Historic Photo of the Week: Hove’s

Featured, History — By on June 11, 2012 9:59 pm

This gem of a photo is looking northwest from Lake Street just east of Holmes Avenue at where Lunds is located today. As many may know, before Lunds it was Hove’s. Russel Lund worked at Hove’s and eventually made it his own.

Hoves Uptown Minneapolis

Looking northwest at Lake Street and Holmes Avenue at Hove's in Uptown Minneapolis. Photo dated August 9, 1940. Source: City of Minneapolis

Running from upper left to lower right is Lake Street. Running from middle towards the upper right is the now-vacated Holmes Avenue.

A few things I noticed:
– The parking lot at far left does not extend all the way to Humboldt Avenue, as it does today. Instead, there are some houses and/or duplexes/tri-plexes.
– Hove’s entrance faces Lake Street, not adjacent its parking lot.
– There is a Standard Service station to the east of Hove’s, approximately where TCF Bank is located today. It is advertising “6 for 1.01″ and “Red Crown is 2 for 1″.
– Peas appear to be advertised at Hove’s for 14 cents.
– Hove’s had “Lowest Average Price Every Day” written across the storefront.

Thatcher Imboden

How cities work and change, how they are the product of their inhabitants and outside forces, and the resulting livability keep me thinking and dreaming about the future. I work in transit oriented development and have a background in urban real estate development. I am Past President of an Uptown business organization, grew up in Uptown, was on an Uptown neighborhood association Board, and am an Uptown and Lyn-Lake historian.

More Posts

Follow Me:

Tags: , , ,


  1. Andrew says:

    A gem indeed! Also interesting to note that Holmes used to connect through between Lake and Lagoon; the current TCF Bank location is effectively right in the middle of what used to be Holmes Ave S.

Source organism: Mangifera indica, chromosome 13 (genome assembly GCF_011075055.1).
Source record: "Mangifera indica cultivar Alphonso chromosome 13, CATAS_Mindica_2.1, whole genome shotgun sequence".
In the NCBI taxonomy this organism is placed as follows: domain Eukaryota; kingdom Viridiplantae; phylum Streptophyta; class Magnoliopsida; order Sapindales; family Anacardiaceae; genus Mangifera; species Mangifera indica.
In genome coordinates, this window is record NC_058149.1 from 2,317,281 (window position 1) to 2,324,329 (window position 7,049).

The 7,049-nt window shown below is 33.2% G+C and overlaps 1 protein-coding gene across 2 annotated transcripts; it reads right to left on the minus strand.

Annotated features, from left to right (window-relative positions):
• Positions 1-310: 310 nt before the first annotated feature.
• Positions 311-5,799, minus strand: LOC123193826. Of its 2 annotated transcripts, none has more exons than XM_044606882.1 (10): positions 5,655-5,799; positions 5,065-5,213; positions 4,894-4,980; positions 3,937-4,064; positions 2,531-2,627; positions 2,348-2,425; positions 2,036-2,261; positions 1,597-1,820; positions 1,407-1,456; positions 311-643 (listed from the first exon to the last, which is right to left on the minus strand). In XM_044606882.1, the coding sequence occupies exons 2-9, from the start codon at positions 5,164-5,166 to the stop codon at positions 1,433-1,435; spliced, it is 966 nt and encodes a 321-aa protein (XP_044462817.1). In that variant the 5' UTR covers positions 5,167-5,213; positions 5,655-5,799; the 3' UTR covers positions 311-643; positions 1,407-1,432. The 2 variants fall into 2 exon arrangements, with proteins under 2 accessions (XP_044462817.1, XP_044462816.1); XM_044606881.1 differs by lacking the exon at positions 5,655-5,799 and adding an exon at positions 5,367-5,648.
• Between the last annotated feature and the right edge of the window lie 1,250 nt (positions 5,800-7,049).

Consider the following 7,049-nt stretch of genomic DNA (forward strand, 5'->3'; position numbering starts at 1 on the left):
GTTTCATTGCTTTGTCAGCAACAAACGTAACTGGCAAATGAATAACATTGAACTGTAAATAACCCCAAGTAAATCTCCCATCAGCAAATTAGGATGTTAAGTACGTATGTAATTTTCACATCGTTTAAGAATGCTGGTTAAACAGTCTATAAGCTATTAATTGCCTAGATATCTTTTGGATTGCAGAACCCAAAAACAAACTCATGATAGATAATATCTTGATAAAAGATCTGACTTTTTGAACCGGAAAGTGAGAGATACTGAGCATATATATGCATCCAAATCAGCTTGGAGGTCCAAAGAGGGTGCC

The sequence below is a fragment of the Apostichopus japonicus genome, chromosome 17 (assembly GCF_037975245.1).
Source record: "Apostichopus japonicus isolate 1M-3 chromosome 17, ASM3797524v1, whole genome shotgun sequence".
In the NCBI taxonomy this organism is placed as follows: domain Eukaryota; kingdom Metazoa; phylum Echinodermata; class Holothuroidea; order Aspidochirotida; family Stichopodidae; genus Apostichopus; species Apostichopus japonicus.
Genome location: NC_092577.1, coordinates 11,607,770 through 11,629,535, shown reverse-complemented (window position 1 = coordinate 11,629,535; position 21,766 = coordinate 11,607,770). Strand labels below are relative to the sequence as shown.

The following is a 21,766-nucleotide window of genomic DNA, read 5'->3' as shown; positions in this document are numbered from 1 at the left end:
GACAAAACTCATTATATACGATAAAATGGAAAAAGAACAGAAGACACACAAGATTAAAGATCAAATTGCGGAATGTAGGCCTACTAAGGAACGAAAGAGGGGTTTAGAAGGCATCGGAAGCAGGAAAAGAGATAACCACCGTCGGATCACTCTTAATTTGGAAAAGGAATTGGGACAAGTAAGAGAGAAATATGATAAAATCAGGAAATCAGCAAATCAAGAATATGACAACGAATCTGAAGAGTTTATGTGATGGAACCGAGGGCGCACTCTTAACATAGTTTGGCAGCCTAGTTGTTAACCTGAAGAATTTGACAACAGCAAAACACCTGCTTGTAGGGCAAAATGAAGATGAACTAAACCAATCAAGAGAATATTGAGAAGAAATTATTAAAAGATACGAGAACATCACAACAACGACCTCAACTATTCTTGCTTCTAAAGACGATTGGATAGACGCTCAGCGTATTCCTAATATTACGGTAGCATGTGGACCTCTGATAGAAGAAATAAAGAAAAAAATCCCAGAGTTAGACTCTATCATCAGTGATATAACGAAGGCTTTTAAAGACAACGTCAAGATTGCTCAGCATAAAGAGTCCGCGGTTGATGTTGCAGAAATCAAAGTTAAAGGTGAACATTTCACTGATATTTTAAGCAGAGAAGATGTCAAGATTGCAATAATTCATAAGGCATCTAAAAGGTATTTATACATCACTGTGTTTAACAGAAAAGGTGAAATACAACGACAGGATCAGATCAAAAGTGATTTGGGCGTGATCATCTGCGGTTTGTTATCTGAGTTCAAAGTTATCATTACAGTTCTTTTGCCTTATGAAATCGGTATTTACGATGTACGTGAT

So, we can conclude that the current incarnation of this block is the result of:

    – Razing three residential properties and replacing them with a parking lot

    – Removing the local connectivity provided by Holmes Ave and replacing it with a single commercial space and a small strip of parking lot

    Any idea when these changes happened? This photo is from immediately pre-WWII; how long after did it take for cars to become important enough to justify replacing both homes and Holmes with parking lots?

    • Thatcher Imboden says:

      I’m unsure when Holmes Avenue was vacated. The current commercial building was built right around 1980 and replaced a car wash, I believe.

      Cars and their associated infrastructure and businesses started growing in the 1910s onward. There were numerous garages, gas stations, and dealers in the Uptown area by the 1920s and were high in proportion until the mid-1990s. I remember growing up in the 1980s and Lake Street from Colfax to Fremont was nearly all auto-related. Today, the buildings where Floyd’s 99, Tum Rup Thai (uptown row), Tires Plus, CVS, and Darque Tan were all car dealers, used car lots, or garages.

      In the 1920s, the Uptown business community rented a lot (right around where this photo is looking) for district public parking.

  2. Chuck says:

    Sorry for the late post, I cant help but feel sorry for the house that recently burned down next to Hoves…makes you appreciate how long some of these buildings have developed character and have been around.

Leave a Comment

one + = 8